""The cats were located within the wood pile and euthanized. The cats were removed from the wood pile and taken from the residence. The complainant's husband advised that the mother feral cat had been roaming around for several years and he had tried to remove the feral kittens himself but they would hiss and growl at him."
1. The Empire Strikes Back (1980)
2. Back to the Future Part II (1989)
3. The Godfather, Part II (1974)
4. Police Academy 2: Their First Assignment (1985)
5. A Shot in the Dark (1964)
6. Aliens (1986)
7. The Road Warrior (1981)
8. The Bride of Frankenstein (1935)
9. Dawn of the Dead (1978)
10. Superman II (1980)
11. Friday the 13th Part 2 (1981)
12. The Dark Knight (2008)
13. Gremlins 2: The New Batch (1990)
14. National Lampoons European Vacation (1985)
15. Evil Dead II (1987)
16. Hot Shots! Part Deux (1993)
17. Problem Child 2 (1991)
18. Star Trek II: The Wrath of Khan (1982)
19. Return to Oz (1985)
20. Spider-Man 2 (2004)
Trouble with this is ok, if the US made friends with Ho there would have been an insurgency fully bankrolled by the USSR somewhere else, as much as the US was humiliated by Vietnam the USSR was shitting it's pants quite soon as their supposedly awesome technology and battle doctrine got cut to pieces.
For example they thought their SAMs would completely wipe US air power from the skies, this did not happen despite them releases more and more advanced models to Vietnam via China which they did not want to do for fear of reverse engineering
Also as to the US military's performance, they always saw it as a sideshow and rotated most junior officers out after only six months, the idea being to get as many of them blooded as possible in preparation for World Wart Three in Germany rather than being effective in that actual theatre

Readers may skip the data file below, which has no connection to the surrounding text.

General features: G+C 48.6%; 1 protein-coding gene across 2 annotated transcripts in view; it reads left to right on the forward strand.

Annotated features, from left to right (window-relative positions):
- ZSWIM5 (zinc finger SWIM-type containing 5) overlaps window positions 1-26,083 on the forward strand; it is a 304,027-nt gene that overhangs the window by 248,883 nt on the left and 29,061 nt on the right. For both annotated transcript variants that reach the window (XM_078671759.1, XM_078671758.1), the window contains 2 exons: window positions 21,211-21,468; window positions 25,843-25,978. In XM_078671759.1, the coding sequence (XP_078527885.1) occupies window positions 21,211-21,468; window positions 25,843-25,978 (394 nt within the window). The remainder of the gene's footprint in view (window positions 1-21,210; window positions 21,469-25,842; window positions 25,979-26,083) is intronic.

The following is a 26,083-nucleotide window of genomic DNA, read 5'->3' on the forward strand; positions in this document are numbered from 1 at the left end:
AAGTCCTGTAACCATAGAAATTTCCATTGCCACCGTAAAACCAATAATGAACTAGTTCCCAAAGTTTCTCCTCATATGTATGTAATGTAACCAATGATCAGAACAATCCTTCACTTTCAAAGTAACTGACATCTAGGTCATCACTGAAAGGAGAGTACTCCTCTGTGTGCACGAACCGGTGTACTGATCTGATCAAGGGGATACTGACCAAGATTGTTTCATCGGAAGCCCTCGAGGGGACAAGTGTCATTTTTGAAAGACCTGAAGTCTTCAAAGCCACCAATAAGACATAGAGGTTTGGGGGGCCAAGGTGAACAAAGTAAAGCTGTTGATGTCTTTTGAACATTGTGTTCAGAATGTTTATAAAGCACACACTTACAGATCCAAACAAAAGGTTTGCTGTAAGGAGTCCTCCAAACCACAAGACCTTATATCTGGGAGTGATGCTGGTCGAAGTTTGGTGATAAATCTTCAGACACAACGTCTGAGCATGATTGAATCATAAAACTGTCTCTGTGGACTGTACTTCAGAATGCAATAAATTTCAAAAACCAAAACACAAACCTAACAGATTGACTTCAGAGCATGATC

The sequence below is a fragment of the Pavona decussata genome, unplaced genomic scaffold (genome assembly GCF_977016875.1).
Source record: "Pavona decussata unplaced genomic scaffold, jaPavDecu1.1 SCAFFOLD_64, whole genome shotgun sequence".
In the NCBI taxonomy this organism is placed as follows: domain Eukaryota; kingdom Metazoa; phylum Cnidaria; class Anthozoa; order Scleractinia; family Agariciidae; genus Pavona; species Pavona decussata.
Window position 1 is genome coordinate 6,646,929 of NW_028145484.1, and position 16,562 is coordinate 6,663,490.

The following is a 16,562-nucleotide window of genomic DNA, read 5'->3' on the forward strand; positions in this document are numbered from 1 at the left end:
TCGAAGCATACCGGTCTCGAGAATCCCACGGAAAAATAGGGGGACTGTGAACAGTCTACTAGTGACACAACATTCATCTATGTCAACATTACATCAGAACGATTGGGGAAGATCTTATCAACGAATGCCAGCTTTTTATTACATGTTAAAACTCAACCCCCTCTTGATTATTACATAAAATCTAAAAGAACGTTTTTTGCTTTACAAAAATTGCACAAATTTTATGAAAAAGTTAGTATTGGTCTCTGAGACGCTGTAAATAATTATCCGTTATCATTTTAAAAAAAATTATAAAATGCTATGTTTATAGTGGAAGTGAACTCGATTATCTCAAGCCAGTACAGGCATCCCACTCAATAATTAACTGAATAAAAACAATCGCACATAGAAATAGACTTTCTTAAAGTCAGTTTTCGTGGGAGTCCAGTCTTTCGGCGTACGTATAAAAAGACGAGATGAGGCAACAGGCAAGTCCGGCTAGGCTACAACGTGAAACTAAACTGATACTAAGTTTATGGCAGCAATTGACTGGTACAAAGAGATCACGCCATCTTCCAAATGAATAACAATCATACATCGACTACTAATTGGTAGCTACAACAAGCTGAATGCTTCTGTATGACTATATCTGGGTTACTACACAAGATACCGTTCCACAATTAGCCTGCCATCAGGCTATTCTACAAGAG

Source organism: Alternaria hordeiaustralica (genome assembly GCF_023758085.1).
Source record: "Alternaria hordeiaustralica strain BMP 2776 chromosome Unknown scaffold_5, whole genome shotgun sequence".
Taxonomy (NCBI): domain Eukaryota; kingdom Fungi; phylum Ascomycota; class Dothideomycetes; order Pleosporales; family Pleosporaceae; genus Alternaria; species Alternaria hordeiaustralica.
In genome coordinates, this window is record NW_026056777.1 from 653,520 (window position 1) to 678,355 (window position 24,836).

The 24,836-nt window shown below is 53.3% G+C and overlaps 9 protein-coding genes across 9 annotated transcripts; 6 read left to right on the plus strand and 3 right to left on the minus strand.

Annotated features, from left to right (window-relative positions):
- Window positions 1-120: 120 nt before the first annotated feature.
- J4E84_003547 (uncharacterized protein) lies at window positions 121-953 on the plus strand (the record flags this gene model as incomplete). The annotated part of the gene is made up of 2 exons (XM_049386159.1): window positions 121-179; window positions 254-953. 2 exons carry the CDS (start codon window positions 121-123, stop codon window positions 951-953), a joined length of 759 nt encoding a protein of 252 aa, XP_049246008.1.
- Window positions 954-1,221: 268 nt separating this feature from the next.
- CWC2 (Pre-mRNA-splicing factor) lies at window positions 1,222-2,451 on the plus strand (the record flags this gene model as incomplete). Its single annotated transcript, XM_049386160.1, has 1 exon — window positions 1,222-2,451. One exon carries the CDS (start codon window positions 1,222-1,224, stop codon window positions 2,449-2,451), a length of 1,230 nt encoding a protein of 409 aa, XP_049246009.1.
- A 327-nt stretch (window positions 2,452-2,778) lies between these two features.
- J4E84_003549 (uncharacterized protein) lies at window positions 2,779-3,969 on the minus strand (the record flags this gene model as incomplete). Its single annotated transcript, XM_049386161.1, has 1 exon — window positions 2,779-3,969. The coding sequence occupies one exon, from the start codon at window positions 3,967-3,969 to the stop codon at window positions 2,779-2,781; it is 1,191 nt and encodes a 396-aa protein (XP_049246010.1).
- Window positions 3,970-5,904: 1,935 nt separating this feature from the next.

In short, they bear suit man is presumably giving felatio to the man in the suit. There is no explanation in the movie about it, it's just supposed to be an extremely strange scene in the movie about the strange occurances at the hotel and it's former owners. It may have been explained in scenes cut from the film, but that is not known. It does, however, have a place in the book:
From IMBD.com FAQ about the Shining:
To understand what's going on, you have to have read the book.
At a point about three quarters of the way through the novel, when "the hotel was running things," as Jack is about to be served his first drink by the Overlook, Danny walks out of the Torrences' apartment within the hotel and attempts to go to Jack and stop the Bad Thing from happening. Blocking his way, however, is a man "dressed in some sort of silvery, spangled costume. A dog costume...." Danny asks to be let by, but the costumed man begins barking and howling and threatening to "eat [Danny] up," starting with his "plump, little cock." The man then makes references to "blowing down" Harry Derwent, and continues to menace Danny until the boy goes back inside the Torrences' living quarters. Later, during one of those time-bending sequences when the hotel brings its past back to life, the mystery man's identity is explained. One of the Overlook's former owners was a man named Horace Derwent, an eccentric Howard Hughes type who poured over three million into restoring the Overlook after WWII, hoping to make it "the Showplace of the World." At one of his lavish masques thrown for the benefit of the rich and famous, Horace played mockingly with one of the guests - Roger - who was dressed up like a dog. During the hotel's "re-enactment" of the party for Jack, a gorgeous woman explains to him that Derwent is bisexual ("AC/DC...although he never goes for repeats on his DC side"), and Roger is a former lover. According to the woman, Horace told Roger "if he came to the masked ball as a doggy, a cute little doggy, he might reconsider (having sex with Roger)." Although no actual sex scene between Roger, the costumed man, and Derwent is described in the book, Kubrick's vision is a logical extension of their relationship.
It's difficult to say why this scene remains in the film, as it's somewhat confounding without all of the setup that King provides in the book. Perhaps its jarring incongruity is reason enough for its i